The CCC found that the UK has made “good progress”, but warns that decisions made in the next five years will have an enormous impact on whether the UK successfully adapts to and limits global warming.

“The most cost-effective approach to dealing with climate change requires steady progress over many years,” said the report.

As a result it calls for policy clarity on issues such as the Renewable Heat Incentive and the Levy Control Framework, to encourage long-term investments in green infrastructure. 

The Committee also reiterates its support for a wide spectrum of low carbon technology including renewables, carbon capture and storage (CCS) and nuclear energy.

The CCC was set up in 2008, following the passage of the Climate Change Act. Its role is to advise Parliament on the best path to the 80% reduction target and whether measures to adapt to ongoing changes are appropriate.

The plan

The report contained detailed recommendations for how the Government should continue to tackle climate change in five key areas: Electricity, Transport, Infrastructure, Buildings, and Land and Water management.

Under Electricity, the report says the Government must “ensure the power sector can invest with a 10-year lead time”. To do this, it says the Government should set a carbon objective for the power sector in the 2020s and extend funding under the Levy Control Framework to match project timelines (i.e. ten years for offshore wind).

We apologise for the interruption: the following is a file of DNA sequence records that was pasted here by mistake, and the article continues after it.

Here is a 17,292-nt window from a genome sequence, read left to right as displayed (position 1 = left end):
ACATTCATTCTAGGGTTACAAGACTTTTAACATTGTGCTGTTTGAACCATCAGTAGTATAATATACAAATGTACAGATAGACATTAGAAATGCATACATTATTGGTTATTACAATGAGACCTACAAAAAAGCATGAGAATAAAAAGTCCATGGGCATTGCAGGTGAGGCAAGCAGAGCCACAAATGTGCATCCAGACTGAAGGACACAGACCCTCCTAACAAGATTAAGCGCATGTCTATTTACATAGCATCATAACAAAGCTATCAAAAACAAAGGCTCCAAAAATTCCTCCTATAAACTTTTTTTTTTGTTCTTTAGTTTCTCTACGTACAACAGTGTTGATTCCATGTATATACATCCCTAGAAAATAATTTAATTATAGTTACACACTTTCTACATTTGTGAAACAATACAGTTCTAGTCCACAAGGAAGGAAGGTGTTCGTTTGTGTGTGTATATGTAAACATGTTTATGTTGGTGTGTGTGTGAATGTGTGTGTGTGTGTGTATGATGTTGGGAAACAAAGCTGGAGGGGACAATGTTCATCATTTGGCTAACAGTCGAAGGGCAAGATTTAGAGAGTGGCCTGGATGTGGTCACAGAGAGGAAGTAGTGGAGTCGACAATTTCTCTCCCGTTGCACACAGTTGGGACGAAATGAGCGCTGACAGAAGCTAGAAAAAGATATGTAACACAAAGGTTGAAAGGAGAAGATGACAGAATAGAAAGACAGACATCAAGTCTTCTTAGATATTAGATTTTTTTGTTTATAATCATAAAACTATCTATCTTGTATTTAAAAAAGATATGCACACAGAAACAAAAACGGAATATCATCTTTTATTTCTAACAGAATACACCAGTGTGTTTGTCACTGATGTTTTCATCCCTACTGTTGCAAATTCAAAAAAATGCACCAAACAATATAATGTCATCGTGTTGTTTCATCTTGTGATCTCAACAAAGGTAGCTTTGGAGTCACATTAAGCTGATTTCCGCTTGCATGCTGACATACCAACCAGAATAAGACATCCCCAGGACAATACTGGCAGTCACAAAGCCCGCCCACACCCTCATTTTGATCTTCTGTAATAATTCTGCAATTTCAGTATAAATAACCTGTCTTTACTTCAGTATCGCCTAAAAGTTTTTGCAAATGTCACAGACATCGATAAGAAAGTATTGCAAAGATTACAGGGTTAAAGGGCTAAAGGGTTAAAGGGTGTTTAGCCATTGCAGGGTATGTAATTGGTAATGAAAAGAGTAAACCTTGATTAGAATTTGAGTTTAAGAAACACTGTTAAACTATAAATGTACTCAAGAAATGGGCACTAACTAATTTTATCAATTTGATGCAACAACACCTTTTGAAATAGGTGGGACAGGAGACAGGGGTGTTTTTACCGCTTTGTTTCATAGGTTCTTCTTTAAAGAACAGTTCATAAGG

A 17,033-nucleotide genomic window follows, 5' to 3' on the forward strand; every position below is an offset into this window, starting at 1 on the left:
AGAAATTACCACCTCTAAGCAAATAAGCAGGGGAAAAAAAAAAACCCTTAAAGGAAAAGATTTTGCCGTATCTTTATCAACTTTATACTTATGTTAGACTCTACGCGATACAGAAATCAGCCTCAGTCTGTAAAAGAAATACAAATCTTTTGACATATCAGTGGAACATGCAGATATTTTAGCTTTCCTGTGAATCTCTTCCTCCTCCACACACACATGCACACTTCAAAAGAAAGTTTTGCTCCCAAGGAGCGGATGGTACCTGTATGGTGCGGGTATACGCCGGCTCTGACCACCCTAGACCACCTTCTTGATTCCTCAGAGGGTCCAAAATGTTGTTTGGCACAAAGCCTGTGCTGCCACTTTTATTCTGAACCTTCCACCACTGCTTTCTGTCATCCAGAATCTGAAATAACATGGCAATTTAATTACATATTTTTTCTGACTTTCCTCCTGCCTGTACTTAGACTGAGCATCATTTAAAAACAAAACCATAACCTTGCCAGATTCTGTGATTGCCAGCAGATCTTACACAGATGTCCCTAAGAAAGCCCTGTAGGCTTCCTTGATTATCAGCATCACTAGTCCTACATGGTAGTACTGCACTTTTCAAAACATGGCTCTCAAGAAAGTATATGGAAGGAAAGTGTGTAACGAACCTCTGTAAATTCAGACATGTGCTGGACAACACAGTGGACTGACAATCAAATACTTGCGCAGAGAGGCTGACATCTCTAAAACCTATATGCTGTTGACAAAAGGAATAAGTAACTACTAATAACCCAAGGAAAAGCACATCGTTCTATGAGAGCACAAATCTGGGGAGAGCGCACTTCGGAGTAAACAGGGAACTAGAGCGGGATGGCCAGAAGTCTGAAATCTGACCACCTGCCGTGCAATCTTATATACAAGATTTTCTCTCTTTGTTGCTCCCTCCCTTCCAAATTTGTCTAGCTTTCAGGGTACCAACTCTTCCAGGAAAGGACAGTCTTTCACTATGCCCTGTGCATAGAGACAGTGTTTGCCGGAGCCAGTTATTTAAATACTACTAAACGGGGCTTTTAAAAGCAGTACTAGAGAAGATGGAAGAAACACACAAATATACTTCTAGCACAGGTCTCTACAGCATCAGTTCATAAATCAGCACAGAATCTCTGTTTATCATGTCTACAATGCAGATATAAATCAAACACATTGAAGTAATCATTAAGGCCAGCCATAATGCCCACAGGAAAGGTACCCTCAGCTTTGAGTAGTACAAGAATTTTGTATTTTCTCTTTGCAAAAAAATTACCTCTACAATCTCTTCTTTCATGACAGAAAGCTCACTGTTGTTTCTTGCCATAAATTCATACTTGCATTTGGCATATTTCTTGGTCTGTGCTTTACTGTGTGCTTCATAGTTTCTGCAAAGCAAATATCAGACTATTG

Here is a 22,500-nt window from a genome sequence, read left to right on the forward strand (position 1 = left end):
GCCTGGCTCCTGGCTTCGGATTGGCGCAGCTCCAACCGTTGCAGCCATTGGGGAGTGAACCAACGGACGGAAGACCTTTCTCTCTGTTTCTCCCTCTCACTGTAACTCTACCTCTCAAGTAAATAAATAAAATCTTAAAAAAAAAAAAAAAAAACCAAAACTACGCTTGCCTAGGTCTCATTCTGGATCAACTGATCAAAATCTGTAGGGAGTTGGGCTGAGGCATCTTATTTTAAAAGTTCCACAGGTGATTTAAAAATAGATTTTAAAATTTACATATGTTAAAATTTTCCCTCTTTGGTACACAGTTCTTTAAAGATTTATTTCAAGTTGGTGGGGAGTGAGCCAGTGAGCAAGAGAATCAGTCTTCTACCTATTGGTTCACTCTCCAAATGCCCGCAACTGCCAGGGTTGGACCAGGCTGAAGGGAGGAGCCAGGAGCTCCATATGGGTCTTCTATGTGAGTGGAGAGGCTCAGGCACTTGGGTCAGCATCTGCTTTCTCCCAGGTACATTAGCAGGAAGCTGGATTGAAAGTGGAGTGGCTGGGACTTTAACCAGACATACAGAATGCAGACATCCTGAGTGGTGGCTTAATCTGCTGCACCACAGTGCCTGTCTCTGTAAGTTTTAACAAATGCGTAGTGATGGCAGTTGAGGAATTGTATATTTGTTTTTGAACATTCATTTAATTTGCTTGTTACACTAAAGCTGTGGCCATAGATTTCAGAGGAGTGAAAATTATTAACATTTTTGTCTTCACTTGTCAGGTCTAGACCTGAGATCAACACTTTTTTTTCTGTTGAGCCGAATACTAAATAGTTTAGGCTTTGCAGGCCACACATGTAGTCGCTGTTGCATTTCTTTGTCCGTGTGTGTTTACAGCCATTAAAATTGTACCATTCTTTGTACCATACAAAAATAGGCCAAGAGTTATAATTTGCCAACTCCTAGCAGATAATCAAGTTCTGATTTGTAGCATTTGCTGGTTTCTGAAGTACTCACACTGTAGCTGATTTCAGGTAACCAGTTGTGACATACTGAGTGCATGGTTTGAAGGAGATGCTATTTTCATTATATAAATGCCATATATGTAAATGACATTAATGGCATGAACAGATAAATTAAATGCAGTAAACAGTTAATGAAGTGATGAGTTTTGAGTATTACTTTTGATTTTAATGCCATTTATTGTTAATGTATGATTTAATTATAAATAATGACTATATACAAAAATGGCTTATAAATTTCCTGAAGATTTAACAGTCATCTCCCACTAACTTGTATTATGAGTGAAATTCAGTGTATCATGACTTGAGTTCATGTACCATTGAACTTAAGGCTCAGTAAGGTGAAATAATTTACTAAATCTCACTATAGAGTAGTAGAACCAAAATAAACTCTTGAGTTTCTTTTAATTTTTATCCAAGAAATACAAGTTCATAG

On transport, the CCC calls for continued subsidies for ultra low emissions vehicles, such as the plug-in car grant, and continued investment in recharging points and hydrogen refuelling stations.

The report also calls for urgent action in other areas of infrastructure to avoid ‘locking in’ high carbon pathways. Recommendations include the development of heat networks and CCS.

One of the largest sections of the report is devoted to buildings, where the CCC tells the Government to extend the Renewable Heat Incentive to 2020, set out the future of the Energy Company Obligation beyond 2017 and develop a strategy for homes at high flood risk.

Fresh approach

Friends of the Earth’s senior climate campaigner Simon Bullock said the “timely” report would turn up the heat on the Government ahead of crucial decisions on new runways and coal that could “lock us in to decades of pollution”.

He added: “As communities around the UK increasingly reject the Government’s fossil fuel fixation, it’s time for a fresh approach to the challenges we face.

“Ministers must listen to the alternatives recommended by its official advisor: more support for clean energy, better insulated homes and a huge energy efficiency drive.

“And with climate change super-charging our weather, Ministers need to come up with an answer for how they’re going to protect households from increasing flooding and heat waves.”

Brad Allen



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